By Phoebe Burgess
Being a mum is so much more than keeping a tiny human alive.
So if you want to know how to survive motherhood, here are five steps to follow.
You got this!
1 // Build your network
Pre-baby, being an independent fully functioning self-sufficient young woman making it in the adult world all on my fabulous lonesome was a top priority.
Post-baby, I learnt very quickly being able to ask for help when I needed it was just as heroic as going all Beyoncé in my former life.
It really does take a village to raise a child.
Whether you’re a first-time rookie. Or an experienced super-mum. We all need an extra pair of hands sometimes. Or someone to watch the baby while you get your brows done, clean the bathroom or take five deep breaths on your own in the linen cupboard.
Building yourself a new ‘Little Black Book’. That’s a personal network of family (blood-related or in-laws), reliable mates, a caring neighbour, a babysitter, a nanny and anyone else you can trust will provide you with an invaluable safety net of support if and when you might need it.
There are always options and you can explore what’s right for your family, no matter what stage you’re ready to start venturing out sans baby (but remember: baby steps!)
2 // Enjoy the little moments
You’re always told “they grow up fast”, but seriously, they grow up SO. FAST.
The first few months of my daughter’s life went by so quickly.
One feed rolled into a nappy change, a bath, Thai takeaway again. And by the time you’ve done that a million times night and day, you’ve blinked and your “newborn” is sitting in their high chair watching Finding Nemo asking for “more Vegie Mummy” (translation: more vegemite on toast mum).
When you are pregnant on the other hand, it feels like time is crawling by wonderful symptom by wonderful symptom; one odd craving at a time. By the time I was pregnant with my son Billy, I was so looking forward to relishing the moments a little more when he was small and I didn’t have to trick him into kisses and cuddles.
So as a busy, tired and sore mum in those early stages, remind yourself to pause and appreciate the little moments. Even though you might be dying to reach for the wine or press fast forward on your night feeds.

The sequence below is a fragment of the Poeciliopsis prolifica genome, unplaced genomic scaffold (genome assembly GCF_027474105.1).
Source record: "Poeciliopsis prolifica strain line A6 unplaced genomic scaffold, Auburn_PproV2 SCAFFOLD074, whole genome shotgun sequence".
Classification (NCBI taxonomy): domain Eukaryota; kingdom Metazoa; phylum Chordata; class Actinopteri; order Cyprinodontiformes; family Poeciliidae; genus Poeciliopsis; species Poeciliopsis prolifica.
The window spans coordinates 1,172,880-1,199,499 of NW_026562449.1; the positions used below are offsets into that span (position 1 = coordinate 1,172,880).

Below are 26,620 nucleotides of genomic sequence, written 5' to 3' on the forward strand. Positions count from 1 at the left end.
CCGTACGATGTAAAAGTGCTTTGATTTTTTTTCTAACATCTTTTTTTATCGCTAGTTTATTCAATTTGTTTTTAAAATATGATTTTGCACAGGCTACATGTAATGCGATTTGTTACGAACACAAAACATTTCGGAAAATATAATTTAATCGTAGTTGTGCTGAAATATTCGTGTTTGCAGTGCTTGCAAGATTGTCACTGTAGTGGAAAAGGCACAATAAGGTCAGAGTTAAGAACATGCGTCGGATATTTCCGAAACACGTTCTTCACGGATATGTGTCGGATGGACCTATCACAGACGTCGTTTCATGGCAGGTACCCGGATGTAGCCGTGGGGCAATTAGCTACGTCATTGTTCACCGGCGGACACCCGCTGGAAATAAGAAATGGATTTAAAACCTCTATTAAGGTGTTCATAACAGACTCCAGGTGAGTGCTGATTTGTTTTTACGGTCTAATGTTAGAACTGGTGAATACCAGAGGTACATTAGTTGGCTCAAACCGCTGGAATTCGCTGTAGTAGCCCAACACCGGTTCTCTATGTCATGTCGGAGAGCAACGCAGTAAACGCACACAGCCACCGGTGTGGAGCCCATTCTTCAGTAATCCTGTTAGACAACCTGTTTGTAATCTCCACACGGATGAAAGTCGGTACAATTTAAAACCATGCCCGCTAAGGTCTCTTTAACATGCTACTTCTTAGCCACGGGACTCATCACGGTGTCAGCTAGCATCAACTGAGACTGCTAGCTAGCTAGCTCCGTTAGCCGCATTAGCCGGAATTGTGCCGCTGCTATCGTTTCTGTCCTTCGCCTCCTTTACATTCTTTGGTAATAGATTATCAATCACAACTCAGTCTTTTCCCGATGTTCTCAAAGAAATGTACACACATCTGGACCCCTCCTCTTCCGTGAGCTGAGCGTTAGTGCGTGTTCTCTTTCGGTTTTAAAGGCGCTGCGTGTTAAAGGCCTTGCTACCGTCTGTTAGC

Soaking all of it in (even the hard times) makes it that much easier to survive motherhood, too.
3 // Routines are the best habit
I am a big fan of routine.
With a reflux baby, having regular daytime and bedtime schedule for Poppy gave me a sense of structure when nothing was guaranteed. Just having mini milestone moments throughout my day became, mentally, a real lifesaver and helped me survive motherhood.
I also found the older Poppy got, the more she began to thrive around the set times. Whether we actually met any of those times throughout the day is still uncertain, but in my head, they were there providing the Skelton to our often chaotic days.
Routines also help to give baby a sense of security andstability. One of Poppy’s (correction: the household’s) favorite times of the day, was not-so-shockingly her bedtime routine.
From the moment we bathed Poppy for the first time we implemented the Johnson Baby’s 3-step Bedtime Routine which worked best for us. We started off with a warm bath using Johnson’s Baby Bedtime Bath, followed by a massage with Johnson’s Baby Bedtime Lotion then quiet reading time.
Some of our best memories were from this little routine as it was a chance for our entire family to wind down, but more importantly, to stop and connect after a busy day.
It might feel like ‘routine’ is wasted on a newborn but, for us, it created good habits and cornerstones in the day for the entire household right from the beginning.
4 // Get talking
The one thing I am good at is communicating. And being on my own most days with a little baby, Poppy got to listen to my daily word count.
You might think talking doesn’t start until your baby is older however, babies communicate from birth through crying, eye contact and listening.
So, talk to your baby!
Talking to Poppy really helped me communicate with her early on about dangerous things, going to bed, or seeing if she’s hungry.
It removes so much guess work and that breakthrough moment you start understanding each other verbally is pretty special.
5 // Never, Ever Compare
In the age of the mummy blogger and Instagram parenting, it’s so important to enjoy social media as a tool for communication, information, community and good old time wasting.
But stop yourself before you commit the crime of comparing your reality or your child to someone else’s.
That is key if you want to survive motherhood, especially in these modern times.
The same mentality goes for “mum groups,” park days or even family BBQs.
Unless it’s an open, real and honest conversation where you’re sharing the highs AND lows of parenting and all the mess ups in between, you never know what is going on for someone else’s journey.
Your successes might be their challenges and what they are nailing might be evading you.
So, stay in your lane, appreciate your wins and keep at what you find a challenge.
You and your baby will create your own story and your own milestones.